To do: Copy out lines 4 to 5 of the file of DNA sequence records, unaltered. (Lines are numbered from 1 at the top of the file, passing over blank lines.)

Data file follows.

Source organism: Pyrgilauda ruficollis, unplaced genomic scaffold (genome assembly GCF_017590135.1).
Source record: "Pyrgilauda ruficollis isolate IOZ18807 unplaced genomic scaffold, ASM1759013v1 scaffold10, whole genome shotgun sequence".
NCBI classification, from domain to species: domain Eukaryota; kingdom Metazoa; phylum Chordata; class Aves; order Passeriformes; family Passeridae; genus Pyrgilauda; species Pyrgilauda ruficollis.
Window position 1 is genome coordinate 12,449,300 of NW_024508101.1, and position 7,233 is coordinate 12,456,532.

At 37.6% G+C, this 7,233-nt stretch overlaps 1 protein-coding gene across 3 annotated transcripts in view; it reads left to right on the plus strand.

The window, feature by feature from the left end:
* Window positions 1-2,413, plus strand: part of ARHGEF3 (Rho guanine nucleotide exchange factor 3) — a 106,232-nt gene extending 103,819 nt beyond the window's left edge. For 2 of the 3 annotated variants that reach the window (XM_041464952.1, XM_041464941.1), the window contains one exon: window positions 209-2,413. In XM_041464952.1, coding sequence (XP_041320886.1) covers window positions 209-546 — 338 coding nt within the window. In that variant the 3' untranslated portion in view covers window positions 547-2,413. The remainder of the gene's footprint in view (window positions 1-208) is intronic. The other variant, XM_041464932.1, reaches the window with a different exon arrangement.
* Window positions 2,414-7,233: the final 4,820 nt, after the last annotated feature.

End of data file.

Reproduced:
Window position 1 is genome coordinate 12,449,300 of NW_024508101.1, and position 7,233 is coordinate 12,456,532.

At 37.6% G+C, this 7,233-nt stretch overlaps 1 protein-coding gene across 3 annotated transcripts in view; it reads left to right on the plus strand.